education" and "neither the statute nor the rules
deal with the religious part of the curriculum of a sectarian
school." Id. There is thus "no limit on
the quantity and nature of sectarian subjects" nor is
there any requirement that "sectarian education be
separated from secular education. It is [therefore] entirely
possible that the majority of the education in an approved
independent school will be in religious tenets and
doctrine." Id. (footnote omitted).
Chittenden Town, the Vermont Supreme Court
"considered] the constitutional implications of the
Vermont statutes authorizing school districts to provide high
school education to their students by paying tuition for
nonpublic schools selected by their parents." 738 A.2d
at 541 (citing 16 V.S.A. §§ 822, 824). Having
concluded in a prior case that "the Establishment Clause
of the United States Constitution was not an impediment to
the reimbursement at public expense of tuition paid to a
sectarian school[, ]" the Vermont Supreme Court
addressed only "whether the tuition reimbursement scheme
transgresses the Compelled Support Clause of the Vermont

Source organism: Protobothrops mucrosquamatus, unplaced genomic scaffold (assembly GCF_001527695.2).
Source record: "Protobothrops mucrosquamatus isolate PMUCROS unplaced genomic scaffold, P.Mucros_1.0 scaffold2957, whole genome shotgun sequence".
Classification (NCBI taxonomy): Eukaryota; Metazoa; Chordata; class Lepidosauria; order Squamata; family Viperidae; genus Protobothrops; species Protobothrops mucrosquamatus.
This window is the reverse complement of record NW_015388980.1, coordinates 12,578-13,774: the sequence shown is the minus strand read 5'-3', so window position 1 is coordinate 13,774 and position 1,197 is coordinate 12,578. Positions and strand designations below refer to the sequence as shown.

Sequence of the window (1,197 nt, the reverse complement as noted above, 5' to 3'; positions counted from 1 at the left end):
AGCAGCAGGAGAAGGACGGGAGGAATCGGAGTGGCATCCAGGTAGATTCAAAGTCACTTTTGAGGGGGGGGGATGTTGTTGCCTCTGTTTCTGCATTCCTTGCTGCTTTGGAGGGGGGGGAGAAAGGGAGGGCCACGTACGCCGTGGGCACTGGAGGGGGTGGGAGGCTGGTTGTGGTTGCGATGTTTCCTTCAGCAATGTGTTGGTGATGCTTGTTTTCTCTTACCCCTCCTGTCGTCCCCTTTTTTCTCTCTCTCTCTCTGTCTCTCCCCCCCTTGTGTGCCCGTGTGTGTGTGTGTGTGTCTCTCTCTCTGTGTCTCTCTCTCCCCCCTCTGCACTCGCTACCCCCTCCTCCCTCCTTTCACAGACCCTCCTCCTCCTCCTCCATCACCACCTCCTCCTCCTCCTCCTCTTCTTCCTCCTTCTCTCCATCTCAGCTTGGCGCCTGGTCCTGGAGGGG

Constitution, Vt. Const, ch. I, art. 3, which speaks not to
establishment of religion but to state support of religious
worship." Id. Holding "that a school
district violates Chapter I, Article 3 [of Vermont's
Constitution] when it reimburses tuition for a sectarian
school under [16 V.S A.] § 822 in the absence of
adequate safeguards against the use of such funds for
religious worship[, ]" id., the court observed
that "Article 3 is not offended . . . unless the
compelled support is for the 'worship' itself."
Id. at 550. As a result, the constitutional defect
to be remedied in Vermont's tuition reimbursement scheme
was only the absence of "restrictions that prevent the
use of public money to fund religious education."
Id. at 562.
Vermont Supreme Court recently cautioned that Chittenden
Town is a "narrow ruling" whose "most
critical lesson ... is that the fact that the recipient of